Yesterday Veronis Suhler Stevenson and PQ Media released a report that predicts that internet or "alternative" ad spending will become the "leading ad medium", surpassing newspapers by 2011. There were a number of interesting findings and projections in this report, such as huge expected growth in blog, podcast and RSS advertising; growth in advertising on so-called "pure-play" sites; record communications spending in 2006 and beyond; and a slight decline in time spent with media and the consumption patterns of audiences.
However, because I am primarily interested in television networks, one finding in particular peaked my interest. The report was that audiences are "migrating away" from ad-supported media, spent less 6.8% less time with this type of product (ie. networks, newspapers) in 2006 than they did in 2001, and more 19.8% more time with products they support directly (video games, and (I presume) subscription based Internet service), while overall media usage declined in the period by about half a percent in that period.
First, before anyone starts to panic, I think these numbers could be primarily a reflection of the trends that we've been observing in the marketplace over the last several years rather than a mass exodus from ad-supported media per se. MediaPost's article suggested that it was a decline in ad-supported vs. consumer-supported media, but it looks like this could actually be representing declining consumption of traditional media, like network TV and newspapers, and increasing consumption, which happens to be ad-supported of so-called "new" media, much of which is on a subscription or purchase model. It's hard to say without more data, but it's a possibility.
Also, the categorization is unclear. Yes, newspapers sell ads, but they also charge for hard copies. Many websites are ad-supported, so "Internet" doesn't tell us much about what types of media property are going into those figures.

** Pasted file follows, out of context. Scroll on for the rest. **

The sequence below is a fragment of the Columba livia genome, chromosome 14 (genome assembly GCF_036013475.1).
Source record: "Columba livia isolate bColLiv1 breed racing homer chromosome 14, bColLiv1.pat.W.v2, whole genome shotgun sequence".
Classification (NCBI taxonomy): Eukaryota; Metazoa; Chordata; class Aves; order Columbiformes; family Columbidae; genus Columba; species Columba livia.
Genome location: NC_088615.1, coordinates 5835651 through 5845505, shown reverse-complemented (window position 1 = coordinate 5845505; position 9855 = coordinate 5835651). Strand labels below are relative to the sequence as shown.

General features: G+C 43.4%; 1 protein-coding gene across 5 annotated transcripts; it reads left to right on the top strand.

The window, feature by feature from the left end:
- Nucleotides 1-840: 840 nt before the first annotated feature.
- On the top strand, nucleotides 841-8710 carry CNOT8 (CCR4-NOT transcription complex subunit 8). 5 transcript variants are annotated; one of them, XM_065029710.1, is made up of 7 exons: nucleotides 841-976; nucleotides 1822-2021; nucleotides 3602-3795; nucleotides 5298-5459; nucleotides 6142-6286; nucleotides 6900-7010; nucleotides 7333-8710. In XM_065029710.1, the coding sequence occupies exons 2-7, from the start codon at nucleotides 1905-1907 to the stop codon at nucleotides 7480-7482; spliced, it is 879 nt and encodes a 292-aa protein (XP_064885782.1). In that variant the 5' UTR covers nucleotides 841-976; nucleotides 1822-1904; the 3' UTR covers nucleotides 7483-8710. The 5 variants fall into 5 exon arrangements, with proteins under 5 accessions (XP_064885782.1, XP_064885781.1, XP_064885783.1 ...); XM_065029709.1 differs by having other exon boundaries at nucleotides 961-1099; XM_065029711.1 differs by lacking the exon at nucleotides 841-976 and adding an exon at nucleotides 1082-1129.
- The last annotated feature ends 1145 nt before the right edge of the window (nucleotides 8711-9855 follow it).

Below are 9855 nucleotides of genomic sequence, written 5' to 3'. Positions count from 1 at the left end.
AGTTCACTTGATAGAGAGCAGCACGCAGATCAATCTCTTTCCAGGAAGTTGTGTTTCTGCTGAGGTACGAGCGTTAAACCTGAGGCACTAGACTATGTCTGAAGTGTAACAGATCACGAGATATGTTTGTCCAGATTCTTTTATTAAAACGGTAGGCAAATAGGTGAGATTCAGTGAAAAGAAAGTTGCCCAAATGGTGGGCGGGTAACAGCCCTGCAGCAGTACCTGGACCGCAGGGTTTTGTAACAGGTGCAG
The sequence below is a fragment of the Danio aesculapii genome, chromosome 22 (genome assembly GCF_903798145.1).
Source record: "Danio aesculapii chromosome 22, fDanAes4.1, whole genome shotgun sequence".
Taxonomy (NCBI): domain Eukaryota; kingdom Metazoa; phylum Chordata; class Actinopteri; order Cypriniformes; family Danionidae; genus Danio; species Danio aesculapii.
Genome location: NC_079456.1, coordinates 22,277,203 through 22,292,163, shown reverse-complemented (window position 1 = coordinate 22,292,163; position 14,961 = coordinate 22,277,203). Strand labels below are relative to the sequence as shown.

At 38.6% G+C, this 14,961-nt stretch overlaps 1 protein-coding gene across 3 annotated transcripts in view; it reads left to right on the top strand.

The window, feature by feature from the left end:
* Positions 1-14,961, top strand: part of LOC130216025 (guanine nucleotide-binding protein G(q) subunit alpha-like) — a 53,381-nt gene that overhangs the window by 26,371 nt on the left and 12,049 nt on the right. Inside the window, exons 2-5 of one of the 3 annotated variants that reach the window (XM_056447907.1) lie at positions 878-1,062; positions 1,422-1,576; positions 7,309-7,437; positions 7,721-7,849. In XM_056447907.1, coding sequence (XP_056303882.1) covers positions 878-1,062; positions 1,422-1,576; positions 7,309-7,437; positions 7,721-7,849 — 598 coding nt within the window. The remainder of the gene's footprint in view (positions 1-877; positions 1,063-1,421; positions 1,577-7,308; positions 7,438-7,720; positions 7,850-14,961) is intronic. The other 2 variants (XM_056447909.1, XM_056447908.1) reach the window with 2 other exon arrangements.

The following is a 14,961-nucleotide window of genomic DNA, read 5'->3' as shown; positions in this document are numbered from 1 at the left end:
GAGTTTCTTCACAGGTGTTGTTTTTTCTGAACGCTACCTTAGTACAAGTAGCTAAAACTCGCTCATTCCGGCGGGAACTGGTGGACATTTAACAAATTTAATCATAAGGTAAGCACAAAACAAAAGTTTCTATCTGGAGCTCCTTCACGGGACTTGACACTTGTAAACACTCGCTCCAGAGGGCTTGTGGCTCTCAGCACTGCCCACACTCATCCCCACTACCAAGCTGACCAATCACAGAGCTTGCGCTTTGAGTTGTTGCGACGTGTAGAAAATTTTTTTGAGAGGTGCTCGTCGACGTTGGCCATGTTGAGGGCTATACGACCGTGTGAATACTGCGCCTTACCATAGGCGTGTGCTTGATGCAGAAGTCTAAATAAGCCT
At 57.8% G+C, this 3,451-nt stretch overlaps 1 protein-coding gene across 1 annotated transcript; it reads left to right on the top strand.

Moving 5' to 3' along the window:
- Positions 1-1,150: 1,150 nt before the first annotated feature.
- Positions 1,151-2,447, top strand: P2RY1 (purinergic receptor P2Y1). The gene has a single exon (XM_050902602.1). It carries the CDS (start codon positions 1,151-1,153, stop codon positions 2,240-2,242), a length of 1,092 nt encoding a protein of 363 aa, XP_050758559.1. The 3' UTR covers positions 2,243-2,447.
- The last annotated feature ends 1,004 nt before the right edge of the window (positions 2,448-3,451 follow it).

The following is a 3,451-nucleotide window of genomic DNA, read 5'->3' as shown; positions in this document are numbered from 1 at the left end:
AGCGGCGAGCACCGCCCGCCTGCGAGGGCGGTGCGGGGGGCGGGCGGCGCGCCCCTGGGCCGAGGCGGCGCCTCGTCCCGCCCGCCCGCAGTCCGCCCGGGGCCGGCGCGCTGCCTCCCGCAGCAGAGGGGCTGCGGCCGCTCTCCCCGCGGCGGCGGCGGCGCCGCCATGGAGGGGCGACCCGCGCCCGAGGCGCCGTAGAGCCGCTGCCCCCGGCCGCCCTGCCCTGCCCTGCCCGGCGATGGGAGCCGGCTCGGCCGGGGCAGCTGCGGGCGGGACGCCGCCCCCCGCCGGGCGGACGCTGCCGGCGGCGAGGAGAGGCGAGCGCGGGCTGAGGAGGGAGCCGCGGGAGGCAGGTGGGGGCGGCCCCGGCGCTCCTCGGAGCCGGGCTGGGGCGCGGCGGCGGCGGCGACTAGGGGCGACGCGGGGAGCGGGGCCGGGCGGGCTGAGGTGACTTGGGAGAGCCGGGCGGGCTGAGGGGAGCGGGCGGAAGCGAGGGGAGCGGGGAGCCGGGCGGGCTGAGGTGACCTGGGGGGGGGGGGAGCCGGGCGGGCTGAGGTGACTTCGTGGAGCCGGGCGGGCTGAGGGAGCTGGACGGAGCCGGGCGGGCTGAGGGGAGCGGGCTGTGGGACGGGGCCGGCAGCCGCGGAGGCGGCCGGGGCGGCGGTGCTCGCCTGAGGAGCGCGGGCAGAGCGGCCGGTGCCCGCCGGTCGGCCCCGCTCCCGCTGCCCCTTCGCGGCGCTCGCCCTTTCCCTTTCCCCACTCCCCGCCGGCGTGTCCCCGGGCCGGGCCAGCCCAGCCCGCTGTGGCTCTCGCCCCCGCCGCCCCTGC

And the news in the study isn't even all bad for traditional media companies. Spending on the web sites of these well-established brands "is growing faster than the pure-plays", according to the VP of Research at PQ Media. So, perhaps, if done right, online advertising could replace lost on-air revenue. Could it be that digital distribution will retain yet another feature of television, the commercial break? Maybe a shorter one, but there is clearly interest among advertisers in affiliating themselves with known media brands, .
But, let's pretend for a moment that audiences are really just not into ad-supported media and want to move to a more subscription-based, purchase-oriented media environment, as the Media Post article suggests. What's a network to do? Unable to move to a subscription model on television, like a cable channel, ad-supported broadcast might be necessary on television, but online? Some primetime series seem to barely break even on their ad revenues as it is because of their high production values and expensive talent. Taking away more ad revenue on air and online would make the current production model extremely risky to sustain. See some of the writing from C3 alum Ivan Askwith and C3 Director Henry Jenkins. Also, see posts in the past about alternate revenue models, from subscription VOD models for Long Tail archived content to new possibilities for the distribution of locality-specific films.
Perhaps, if consumers want to choose and pay for their television content online rather than watch ads, the production methods themselves may need to shift. Could networks create the televisual experience we've come to expect with less money upfront? Could they move to a new, compensation scheme for talent, a smaller base salary with a bigger payoff for the show's performance, to spread the costs over time rather than incurring them all at the beginning? Could identifying fans early on help the studio to establish a relationship with them that could lead to a more profitable entity through proselytism, or effectively making them investors in the some aspect of the franchise? Maybe.